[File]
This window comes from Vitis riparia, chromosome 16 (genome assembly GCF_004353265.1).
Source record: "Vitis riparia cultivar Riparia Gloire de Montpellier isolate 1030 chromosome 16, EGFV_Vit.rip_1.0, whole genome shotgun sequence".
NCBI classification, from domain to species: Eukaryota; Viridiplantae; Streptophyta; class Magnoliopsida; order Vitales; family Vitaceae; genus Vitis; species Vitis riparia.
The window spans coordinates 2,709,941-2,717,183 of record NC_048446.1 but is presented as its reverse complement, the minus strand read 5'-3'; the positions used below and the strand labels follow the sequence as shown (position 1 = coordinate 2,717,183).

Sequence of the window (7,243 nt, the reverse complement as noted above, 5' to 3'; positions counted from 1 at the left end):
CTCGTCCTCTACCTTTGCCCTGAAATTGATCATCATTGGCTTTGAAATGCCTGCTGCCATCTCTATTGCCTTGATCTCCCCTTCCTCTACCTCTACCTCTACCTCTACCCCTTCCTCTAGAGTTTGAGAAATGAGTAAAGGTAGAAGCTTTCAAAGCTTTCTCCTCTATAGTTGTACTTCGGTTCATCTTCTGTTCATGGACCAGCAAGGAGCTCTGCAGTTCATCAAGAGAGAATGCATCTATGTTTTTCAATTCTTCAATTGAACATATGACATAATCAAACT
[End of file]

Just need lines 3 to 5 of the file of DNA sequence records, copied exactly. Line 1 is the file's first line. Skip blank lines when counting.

NCBI classification, from domain to species: Eukaryota; Viridiplantae; Streptophyta; class Magnoliopsida; order Vitales; family Vitaceae; genus Vitis; species Vitis riparia.
The window spans coordinates 2,709,941-2,717,183 of record NC_048446.1 but is presented as its reverse complement, the minus strand read 5'-3'; the positions used below and the strand labels follow the sequence as shown (position 1 = coordinate 2,717,183).

Sequence of the window (7,243 nt, the reverse complement as noted above, 5' to 3'; positions counted from 1 at the left end):